We were on the road this morning just before seven am, our target Lakeport State Park on Michigan’s shoreline with Lake Huron.  On our way, we skirted Superior and Michigan.  Carol observed that we would touch all five Great Lakes before this trip was over.  We arrived at the park around four this afternoon, about four hundred seventy miles in nine hours.  Much like our experience at Van Riper, we have the best campsite in the park (#18.)

I’m writing this sitting in a chair at the back of our site, watching a fascinating dynamic unfold.  It started with three teenage boys, I’ll label them: the tough guy, the fat follower, and the nerdy friend.  I saw them on the beach first then they came to the “playground”(a group of five swings, four slings and one kids chair).  They hung around the swings not paying much attention to the equipment, just sitting and chatting.  In a while, another group came up from the beach: three pretty teenage girls and one boy about the same age, and a three or four-year old girl they were all caring for.  The first group separated themselves from the swings then the fat follower stayed while the other two left.  A few minutes later they returned on bicycles and rode in and out of the area for a good half hour while the girl-heavy entourage ignored them completely.  Meanwhile the fat follower just hovered. Tough guy and Nerdy are continuing to ride around.  Fat leans against a far support of the swings, not looking at the group.  Now Nerdy is on one of the swings.  There’s still no interaction between the groups other than their proximity.  Tough Guy keeps riding away and returning.  It’s truly a fascinating scene.  Nerdy and Fat are now standing some thirty feet away, consciously ignoring the other group.  Tough guy has once again disappeared.  He’s back now with his two friends.  The girl entourage just left.   Everybody but Fat is now gone; he sits on one of the swings, a blank expression on his face.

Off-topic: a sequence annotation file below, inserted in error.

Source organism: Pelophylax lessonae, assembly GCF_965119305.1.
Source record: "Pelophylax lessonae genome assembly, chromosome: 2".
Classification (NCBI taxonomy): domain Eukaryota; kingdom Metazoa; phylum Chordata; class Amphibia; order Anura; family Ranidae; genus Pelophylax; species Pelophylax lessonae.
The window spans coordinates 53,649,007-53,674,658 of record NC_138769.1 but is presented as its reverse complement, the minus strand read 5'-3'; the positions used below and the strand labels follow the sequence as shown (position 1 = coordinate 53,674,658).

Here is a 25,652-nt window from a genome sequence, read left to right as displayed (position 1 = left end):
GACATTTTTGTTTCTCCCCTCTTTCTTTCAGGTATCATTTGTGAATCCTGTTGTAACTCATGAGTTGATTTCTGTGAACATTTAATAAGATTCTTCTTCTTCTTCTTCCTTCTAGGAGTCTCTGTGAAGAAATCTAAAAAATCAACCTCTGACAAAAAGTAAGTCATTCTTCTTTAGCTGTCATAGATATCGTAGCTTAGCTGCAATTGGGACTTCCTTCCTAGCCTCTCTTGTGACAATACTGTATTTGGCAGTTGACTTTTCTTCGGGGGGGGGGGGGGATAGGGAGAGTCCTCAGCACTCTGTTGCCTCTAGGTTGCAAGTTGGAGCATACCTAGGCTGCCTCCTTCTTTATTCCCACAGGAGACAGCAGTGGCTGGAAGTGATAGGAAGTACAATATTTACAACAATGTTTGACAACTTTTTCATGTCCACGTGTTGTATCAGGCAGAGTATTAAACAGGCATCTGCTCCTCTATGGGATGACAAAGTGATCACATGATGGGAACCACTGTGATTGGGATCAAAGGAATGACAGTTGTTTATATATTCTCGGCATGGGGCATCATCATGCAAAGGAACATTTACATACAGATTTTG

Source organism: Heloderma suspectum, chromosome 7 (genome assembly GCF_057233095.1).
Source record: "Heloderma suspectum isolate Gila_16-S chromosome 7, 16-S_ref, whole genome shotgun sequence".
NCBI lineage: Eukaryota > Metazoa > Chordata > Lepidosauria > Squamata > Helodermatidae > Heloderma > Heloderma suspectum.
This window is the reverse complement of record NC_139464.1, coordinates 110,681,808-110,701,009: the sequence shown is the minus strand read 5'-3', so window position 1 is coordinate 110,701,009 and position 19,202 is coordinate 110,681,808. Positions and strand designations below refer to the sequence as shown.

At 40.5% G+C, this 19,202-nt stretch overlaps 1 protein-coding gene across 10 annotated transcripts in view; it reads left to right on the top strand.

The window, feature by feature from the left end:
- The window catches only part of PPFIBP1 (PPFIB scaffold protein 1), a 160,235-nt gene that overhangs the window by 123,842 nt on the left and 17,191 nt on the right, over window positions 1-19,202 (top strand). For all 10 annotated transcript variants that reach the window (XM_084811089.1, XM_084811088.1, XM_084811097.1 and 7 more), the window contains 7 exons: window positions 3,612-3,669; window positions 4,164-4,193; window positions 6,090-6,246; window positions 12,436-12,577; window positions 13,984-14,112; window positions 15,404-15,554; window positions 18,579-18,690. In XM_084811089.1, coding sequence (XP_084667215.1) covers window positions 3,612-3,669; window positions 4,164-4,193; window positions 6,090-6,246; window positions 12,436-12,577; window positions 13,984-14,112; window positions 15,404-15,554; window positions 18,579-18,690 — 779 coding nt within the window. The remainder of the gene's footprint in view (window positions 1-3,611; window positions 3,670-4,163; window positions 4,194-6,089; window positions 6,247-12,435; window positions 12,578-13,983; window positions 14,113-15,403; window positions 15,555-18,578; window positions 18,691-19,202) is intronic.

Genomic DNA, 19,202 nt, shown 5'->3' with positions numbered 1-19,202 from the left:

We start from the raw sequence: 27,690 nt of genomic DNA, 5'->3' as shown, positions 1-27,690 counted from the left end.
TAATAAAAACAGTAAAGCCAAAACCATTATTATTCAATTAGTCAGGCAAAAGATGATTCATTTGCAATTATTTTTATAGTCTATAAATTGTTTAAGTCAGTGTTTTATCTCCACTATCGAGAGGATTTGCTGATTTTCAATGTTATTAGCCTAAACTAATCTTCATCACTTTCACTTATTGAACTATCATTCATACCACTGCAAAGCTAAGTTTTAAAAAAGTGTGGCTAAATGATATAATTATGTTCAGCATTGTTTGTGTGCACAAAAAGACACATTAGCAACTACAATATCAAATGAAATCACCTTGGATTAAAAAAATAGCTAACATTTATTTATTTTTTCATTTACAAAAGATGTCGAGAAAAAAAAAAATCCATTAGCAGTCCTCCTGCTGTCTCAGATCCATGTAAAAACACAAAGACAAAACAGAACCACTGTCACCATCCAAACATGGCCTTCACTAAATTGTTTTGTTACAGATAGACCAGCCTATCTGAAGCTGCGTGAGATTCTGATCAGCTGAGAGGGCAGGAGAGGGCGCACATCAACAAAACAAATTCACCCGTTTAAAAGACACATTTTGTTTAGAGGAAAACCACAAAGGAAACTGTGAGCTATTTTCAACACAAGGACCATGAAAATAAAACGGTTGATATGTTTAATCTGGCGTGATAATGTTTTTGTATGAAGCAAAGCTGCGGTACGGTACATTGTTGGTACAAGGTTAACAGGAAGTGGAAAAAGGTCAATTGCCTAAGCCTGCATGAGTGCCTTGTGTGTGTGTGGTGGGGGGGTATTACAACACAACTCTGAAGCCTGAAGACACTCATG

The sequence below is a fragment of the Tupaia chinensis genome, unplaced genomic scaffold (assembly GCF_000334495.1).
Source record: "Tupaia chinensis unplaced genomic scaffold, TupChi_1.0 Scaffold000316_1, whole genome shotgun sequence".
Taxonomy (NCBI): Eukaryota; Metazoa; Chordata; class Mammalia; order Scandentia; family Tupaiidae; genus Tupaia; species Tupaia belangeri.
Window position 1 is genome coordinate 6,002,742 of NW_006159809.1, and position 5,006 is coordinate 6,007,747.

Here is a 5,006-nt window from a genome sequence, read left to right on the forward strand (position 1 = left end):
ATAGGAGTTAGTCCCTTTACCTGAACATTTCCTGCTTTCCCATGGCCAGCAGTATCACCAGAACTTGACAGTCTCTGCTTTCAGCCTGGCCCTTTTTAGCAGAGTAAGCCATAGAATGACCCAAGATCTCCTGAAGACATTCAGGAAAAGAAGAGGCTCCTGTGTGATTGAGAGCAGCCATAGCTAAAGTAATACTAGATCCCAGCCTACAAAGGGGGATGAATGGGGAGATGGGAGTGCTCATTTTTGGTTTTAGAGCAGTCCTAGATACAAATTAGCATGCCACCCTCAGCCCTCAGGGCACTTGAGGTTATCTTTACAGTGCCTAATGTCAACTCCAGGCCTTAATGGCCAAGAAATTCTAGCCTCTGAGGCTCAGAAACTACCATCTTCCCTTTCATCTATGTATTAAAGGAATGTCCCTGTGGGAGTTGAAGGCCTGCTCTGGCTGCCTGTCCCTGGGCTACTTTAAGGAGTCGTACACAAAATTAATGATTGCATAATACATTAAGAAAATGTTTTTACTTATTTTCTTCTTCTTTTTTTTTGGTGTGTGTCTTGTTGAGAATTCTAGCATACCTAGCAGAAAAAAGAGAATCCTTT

Now back to the trip.  We stopped in Gaylord to do a little shopping and get some more coffee.  The Starbucks inside the supermarket provided me with coffee and two mini cupcakes, a great addition to their treats.  These are a single bite (though Carol makes two bites out of it) treat, a perfect fit for a second cup of coffee.  I put Carol’s chocolate peanut butter cupcake on the passenger’s seat, still in its Starbucks paper bag, forgetting about my love’s powers of observation.  She sat on it.  She recovered by putting it in the fridge for half an hour before extricating it from the bag and eating it. 

Huron is calm and inviting, unlike the windy whitecaps we saw in Superior and Michigan.  A four-year-old boy just walked by carrying handcuffs – you can’t make this stuff up.



August 9th

Our only day on this return trip that did not involve driving.  We rose early this morning to visit Lake Michigamme, greeting the few campers who were awake at six-thirty with a mutual wave of our coffee mugs.  The wind coming across the large lake added to the chill in the air so we couldn’t stay long.  On our walk back, we stopped at the comfort station to comfort ourselves and wound up finishing the walk in the rain. 

I rolled the awning out yesterday but forgot to install the center brace.  When the awing started flapping in the wind this morning it occurred to me to add the brace.  It comes in two parts, one inserted into the other to make the complete, adjustable unit.  I assembled and installed it.  Later in the morning we decided to take one of the hikes listed in the park brochure and, since there were twenty-five mph wind gusts predicted, I chose to roll up the awning to avoid possible damage while we were gone.  That’s when I discovered that I’d assembled the center brace backward, which made it almost impossible to separate into its two component parts, and therefore unstowable.  With pliers and silent curses, I managed to part the pieces without damaging either significantly.  Given a fifty-fifty chance, I can screw things up almost one hundred percent of the time.